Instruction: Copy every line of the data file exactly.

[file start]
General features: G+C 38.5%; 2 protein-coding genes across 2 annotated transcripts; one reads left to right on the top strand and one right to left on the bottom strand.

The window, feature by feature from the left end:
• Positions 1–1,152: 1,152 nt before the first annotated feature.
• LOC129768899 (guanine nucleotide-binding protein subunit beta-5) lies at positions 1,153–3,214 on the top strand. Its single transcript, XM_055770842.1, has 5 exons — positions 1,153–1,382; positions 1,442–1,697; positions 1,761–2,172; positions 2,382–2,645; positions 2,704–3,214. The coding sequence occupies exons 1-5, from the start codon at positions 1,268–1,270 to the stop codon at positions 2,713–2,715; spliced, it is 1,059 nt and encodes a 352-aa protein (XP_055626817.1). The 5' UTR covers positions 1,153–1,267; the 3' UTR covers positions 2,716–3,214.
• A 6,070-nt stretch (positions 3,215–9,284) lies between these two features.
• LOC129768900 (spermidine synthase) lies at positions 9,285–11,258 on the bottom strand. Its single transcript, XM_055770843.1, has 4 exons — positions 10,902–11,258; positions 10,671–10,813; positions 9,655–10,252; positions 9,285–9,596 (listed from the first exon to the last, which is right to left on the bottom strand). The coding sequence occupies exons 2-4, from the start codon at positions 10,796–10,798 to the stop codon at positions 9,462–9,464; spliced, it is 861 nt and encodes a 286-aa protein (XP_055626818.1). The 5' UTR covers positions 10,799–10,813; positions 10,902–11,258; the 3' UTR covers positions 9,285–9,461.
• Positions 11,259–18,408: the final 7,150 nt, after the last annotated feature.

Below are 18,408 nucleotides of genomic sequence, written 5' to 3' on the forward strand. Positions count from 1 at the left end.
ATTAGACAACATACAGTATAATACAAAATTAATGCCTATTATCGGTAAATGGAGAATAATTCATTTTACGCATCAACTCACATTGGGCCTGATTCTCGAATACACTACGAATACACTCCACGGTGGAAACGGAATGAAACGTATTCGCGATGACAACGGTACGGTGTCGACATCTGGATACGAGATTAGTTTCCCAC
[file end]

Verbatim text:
General features: G+C 38.5%; 2 protein-coding genes across 2 annotated transcripts; one reads left to right on the top strand and one right to left on the bottom strand.

The window, feature by feature from the left end:
• Positions 1–1,152: 1,152 nt before the first annotated feature.
• LOC129768899 (guanine nucleotide-binding protein subunit beta-5) lies at positions 1,153–3,214 on the top strand. Its single transcript, XM_055770842.1, has 5 exons — positions 1,153–1,382; positions 1,442–1,697; positions 1,761–2,172; positions 2,382–2,645; positions 2,704–3,214. The coding sequence occupies exons 1-5, from the start codon at positions 1,268–1,270 to the stop codon at positions 2,713–2,715; spliced, it is 1,059 nt and encodes a 352-aa protein (XP_055626817.1). The 5' UTR covers positions 1,153–1,267; the 3' UTR covers positions 2,716–3,214.
• A 6,070-nt stretch (positions 3,215–9,284) lies between these two features.
• LOC129768900 (spermidine synthase) lies at positions 9,285–11,258 on the bottom strand. Its single transcript, XM_055770843.1, has 4 exons — positions 10,902–11,258; positions 10,671–10,813; positions 9,655–10,252; positions 9,285–9,596 (listed from the first exon to the last, which is right to left on the bottom strand). The coding sequence occupies exons 2-4, from the start codon at positions 10,796–10,798 to the stop codon at positions 9,462–9,464; spliced, it is 861 nt and encodes a 286-aa protein (XP_055626818.1). The 5' UTR covers positions 10,799–10,813; positions 10,902–11,258; the 3' UTR covers positions 9,285–9,461.
• Positions 11,259–18,408: the final 7,150 nt, after the last annotated feature.

Below are 18,408 nucleotides of genomic sequence, written 5' to 3' on the forward strand. Positions count from 1 at the left end.
ATTAGACAACATACAGTATAATACAAAATTAATGCCTATTATCGGTAAATGGAGAATAATTCATTTTACGCATCAACTCACATTGGGCCTGATTCTCGAATACACTACGAATACACTCCACGGTGGAAACGGAATGAAACGTATTCGCGATGACAACGGTACGGTGTCGACATCTGGATACGAGATTAGTTTCCCAC